What’s the worse case? Our borrower doesn’t pay us back the $3000. We call our repo guy and he picks up the truck. He delivers it to the auction. The auction company cleans it up and sells it for us. We get a check from the auction for $12,500. We add on our repo fees, auction fees, late fees… and send our truck owner the balance. All we did is pick up the phone!

The point?
You really don’t need to read any further to grasp the profit potential in the title loan industry.

If you’re interested, I delve DEEPLY into PROFITS in our “Title Loan Manual” here: http://www.AutomobilePawn.com

Title Loan Business

Title Loan Business

Once you get rockin & rollin, it’s not a huge leap to make 100+ title loans via one store or website.
100 title loans averaging $3000/ea = $300,000 “on the street.”
$300,000 X 9%/month = $27,000/month in gross fee income!

As you can see, deduct for 1.5 employees, rent, phones, software… AND YOU”RE MAKING SERIOUS MONEY!

You will read a daily newspaper somewhere and stories like these will appear:

A single mom, Amy Poormom in Iowa, received a $350 auto title loan for 14 days, paid only the interest portion 8 times with no portion applied to the principal, in total paying $977.

An auto mechanic in Tyler, Texas paid $1211 in interest and fees over 11 months; only having reduced the principal balance by $15.

Burdened by medical expenses, Amy Poormom applied for and received a $500 auto title loan secured by her 1995 Ford Taurus.  This was a loan for 30 days and specified a loan fee of $30 per $100 borrowed.  Amy renewed (paid only the interest/fee of $150) for 12 months.  At this point Amy had paid a total of $1800 in interest/fees while still owing a balance of $500.

Of course, the “mean” car title loan company repossessed Amy’s car (which she needed for work) and sold it for $750 at an auction.  Now Amy can no longer get to work.  Amy lost her job.  Worry and stress put her in the hospital.  Now, the hospital is suing her for non-payment; she has no job so she has no insurance.

What is not mentioned or even considered is that Amy Poormom needed the initial title loan because no one in her family was willing to provide her with the $500 she needed for tires and brakes on the car.  The auto title loan company actually enabled her to gain another 12 months to get her life back on track.  It could be said that had the auto title loan company not come to her aid and provided some hope for Amy, the ultimate outcome would have come earlier.  Perhaps the family should have performed an intervention to help her with her crack habit?

Ok, if you’re reading this you may think we are getting carried away. But these are real-life events.

ENOUGH OF THIS!  If you’re so inclined, make some serious cash and use your profits to give back to your community any way you see fit. (Note that Warren Buffet owns MANY mobile home parks. He makes a LOT of money with them. He takes a LOT of heat because of the way they are operated. Warren gives $$$ back…)

Back to title loan business profits.

States and provinces having specific auto title loan statutes and fee structures typically prescribe 3% – 30% per month on the principal loaned; 25% being the average in the USA.  Thus, a $1500 loan for a 30 day time period could yield total interest payments of $45 to $375 with no portion applied to the principal.  Thus, if after 6 months, the consumer continues to “roll-over” this loan they will have paid as much as $2250 in fees/interest.  The balance due would remain $1500!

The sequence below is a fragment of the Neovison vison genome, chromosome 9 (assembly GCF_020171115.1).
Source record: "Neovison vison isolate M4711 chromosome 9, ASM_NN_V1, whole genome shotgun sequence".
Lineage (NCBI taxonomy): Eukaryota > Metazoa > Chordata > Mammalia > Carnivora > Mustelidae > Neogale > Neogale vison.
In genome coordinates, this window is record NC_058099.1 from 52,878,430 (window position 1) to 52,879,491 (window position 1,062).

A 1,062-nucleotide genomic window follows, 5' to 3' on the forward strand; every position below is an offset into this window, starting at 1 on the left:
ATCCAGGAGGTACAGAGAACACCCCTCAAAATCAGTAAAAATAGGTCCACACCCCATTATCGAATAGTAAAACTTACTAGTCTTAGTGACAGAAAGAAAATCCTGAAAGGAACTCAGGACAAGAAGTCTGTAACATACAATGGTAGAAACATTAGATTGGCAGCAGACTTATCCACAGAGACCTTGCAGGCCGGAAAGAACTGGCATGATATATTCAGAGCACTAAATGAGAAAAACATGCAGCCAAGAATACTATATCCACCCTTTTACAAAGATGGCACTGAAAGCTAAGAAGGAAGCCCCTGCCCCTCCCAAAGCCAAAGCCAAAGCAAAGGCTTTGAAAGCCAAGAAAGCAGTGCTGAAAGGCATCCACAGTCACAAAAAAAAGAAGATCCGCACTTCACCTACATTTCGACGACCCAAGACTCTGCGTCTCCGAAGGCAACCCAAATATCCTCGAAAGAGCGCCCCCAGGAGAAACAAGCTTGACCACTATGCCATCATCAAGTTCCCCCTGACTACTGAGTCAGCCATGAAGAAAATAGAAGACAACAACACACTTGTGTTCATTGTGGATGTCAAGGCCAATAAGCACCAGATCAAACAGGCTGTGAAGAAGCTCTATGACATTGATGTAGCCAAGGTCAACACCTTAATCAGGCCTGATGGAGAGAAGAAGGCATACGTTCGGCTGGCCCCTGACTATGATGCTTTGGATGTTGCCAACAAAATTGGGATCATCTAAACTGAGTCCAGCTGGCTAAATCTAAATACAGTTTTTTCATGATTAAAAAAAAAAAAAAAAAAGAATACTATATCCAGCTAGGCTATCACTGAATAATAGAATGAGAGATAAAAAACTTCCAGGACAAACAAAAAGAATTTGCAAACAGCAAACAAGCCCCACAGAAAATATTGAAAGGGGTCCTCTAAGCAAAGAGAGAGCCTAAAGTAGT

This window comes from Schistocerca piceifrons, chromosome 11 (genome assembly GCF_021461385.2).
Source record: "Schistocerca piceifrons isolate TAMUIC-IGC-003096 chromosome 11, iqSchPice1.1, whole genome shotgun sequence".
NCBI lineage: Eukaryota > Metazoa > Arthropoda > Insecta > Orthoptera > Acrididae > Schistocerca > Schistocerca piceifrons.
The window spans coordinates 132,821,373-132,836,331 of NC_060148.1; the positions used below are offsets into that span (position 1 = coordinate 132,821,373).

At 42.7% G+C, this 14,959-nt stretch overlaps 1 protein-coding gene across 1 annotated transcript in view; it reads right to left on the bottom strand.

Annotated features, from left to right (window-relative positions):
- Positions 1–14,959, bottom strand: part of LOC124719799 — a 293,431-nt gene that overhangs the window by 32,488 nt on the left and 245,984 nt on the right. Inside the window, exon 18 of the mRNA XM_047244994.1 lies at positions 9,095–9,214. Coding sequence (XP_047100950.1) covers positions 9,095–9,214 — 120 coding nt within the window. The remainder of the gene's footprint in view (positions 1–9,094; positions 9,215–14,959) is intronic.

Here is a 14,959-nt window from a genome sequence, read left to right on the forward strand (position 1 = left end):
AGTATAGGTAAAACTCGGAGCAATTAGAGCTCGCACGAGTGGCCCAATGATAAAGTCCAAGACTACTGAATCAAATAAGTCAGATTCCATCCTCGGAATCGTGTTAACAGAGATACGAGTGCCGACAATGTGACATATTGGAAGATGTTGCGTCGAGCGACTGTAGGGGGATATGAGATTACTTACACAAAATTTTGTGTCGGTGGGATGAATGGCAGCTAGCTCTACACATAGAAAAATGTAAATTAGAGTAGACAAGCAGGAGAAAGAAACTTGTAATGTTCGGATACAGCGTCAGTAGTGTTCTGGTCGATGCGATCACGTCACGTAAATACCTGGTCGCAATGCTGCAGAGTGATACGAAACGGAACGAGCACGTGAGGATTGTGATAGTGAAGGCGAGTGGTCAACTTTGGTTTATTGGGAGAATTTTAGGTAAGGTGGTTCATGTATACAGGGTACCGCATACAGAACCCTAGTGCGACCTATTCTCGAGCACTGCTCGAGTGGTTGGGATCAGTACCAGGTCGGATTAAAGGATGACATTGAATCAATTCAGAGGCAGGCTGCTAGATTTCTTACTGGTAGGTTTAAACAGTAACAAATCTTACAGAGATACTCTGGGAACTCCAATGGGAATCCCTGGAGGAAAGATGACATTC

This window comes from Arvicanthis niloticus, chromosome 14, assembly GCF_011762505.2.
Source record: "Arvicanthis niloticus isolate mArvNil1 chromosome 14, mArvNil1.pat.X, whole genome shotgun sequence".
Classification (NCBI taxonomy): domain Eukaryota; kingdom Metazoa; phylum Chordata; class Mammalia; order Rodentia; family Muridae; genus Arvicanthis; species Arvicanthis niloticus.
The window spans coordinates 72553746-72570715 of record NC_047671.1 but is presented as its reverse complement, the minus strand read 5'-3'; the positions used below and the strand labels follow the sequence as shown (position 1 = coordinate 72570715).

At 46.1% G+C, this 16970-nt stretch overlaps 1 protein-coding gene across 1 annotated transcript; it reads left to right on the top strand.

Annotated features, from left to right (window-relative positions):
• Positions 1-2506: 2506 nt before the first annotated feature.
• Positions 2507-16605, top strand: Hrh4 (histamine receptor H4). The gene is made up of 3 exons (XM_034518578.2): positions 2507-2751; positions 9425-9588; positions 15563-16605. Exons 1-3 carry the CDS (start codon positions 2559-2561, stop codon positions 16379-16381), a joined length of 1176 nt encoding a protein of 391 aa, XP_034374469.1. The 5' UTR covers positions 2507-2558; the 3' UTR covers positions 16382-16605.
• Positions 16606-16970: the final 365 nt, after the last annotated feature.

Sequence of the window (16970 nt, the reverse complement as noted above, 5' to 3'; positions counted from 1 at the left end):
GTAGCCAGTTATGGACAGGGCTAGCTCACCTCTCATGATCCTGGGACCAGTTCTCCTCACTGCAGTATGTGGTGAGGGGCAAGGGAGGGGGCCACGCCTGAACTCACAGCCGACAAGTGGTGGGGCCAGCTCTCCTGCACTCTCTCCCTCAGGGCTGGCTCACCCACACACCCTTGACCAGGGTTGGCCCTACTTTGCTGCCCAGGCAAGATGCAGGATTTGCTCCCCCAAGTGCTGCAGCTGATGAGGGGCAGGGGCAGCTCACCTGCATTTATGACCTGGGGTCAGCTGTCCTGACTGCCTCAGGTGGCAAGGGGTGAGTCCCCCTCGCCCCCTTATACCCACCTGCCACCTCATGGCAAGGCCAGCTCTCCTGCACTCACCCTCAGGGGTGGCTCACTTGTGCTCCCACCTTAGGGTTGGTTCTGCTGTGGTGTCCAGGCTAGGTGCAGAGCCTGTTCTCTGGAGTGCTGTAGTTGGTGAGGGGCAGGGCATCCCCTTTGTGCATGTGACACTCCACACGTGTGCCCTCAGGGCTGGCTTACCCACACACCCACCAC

$500.00 borrowed for a 30 day term will typically cost $125 including miscellaneous fees.  The actual range is roughly $75 to $190 depending on the state/province and the exact circumstances of the borrower.

After you enter the title loan business, you’ll be pleasantly surprised by the number of customers who will have a late model Lexus or Mercedes.  It’s amazing how many people receive settlements and use the proceeds to purchase a new luxury car.  Later they experience cash-flow problems and need your help.  And they have the car titles!

Even in a state like Florida where the title loan statutes prescribe an interest rate of 30% per annum, it’s a simple matter to put $250,000 “on the street” in auto title loans.  This would yield a gross of $75,000/year versus a CD earning $15,000. By the way, Florida title lenders are very creative. They add on road service fees, application fees, up-front loan matching fees… achieving SUBSTANTIAL ROI’s.

Title loan clients may not be totally bereft, but they are in trouble and are willing to borrow money at interest rates dwarfing those of a conventional bank loan; ranging from 17 percent a month (204 percent APR) on $500 or less to 10%, 20%, 30%  percent a month  on more than $5,000.

“Your job is your credit” rings very true in our industry.  We have a Texas title loan operator having 300 people bringing him $40 per week.  That’s $12,000 per week!  If the car breaks down, he has it fixed and adds it to their loan.

A great number of auto title loan lenders add on several fees to improve their ROI’s and provide incentives to their clients to pay on time.  These include but are not limited to:

* A $15 fee if a collection letter must be mailed to the consumer
* A $25 returned check fee Late fees (5% is typical)
* Should a collector be sent to their door, a $50 to $100 fee is imposed
* Deficiency fees are collected should a sale of the vehicle yields less than the amount owed.

Alright. If you found this interesting, PLEASE TELL ME: Jer@AutomobilePawn.com

And, if you’re ready to jump into the Title Loan Industry,
GO HERE and invest in our 300+ page “How to Start a Title Loan Business Manual.”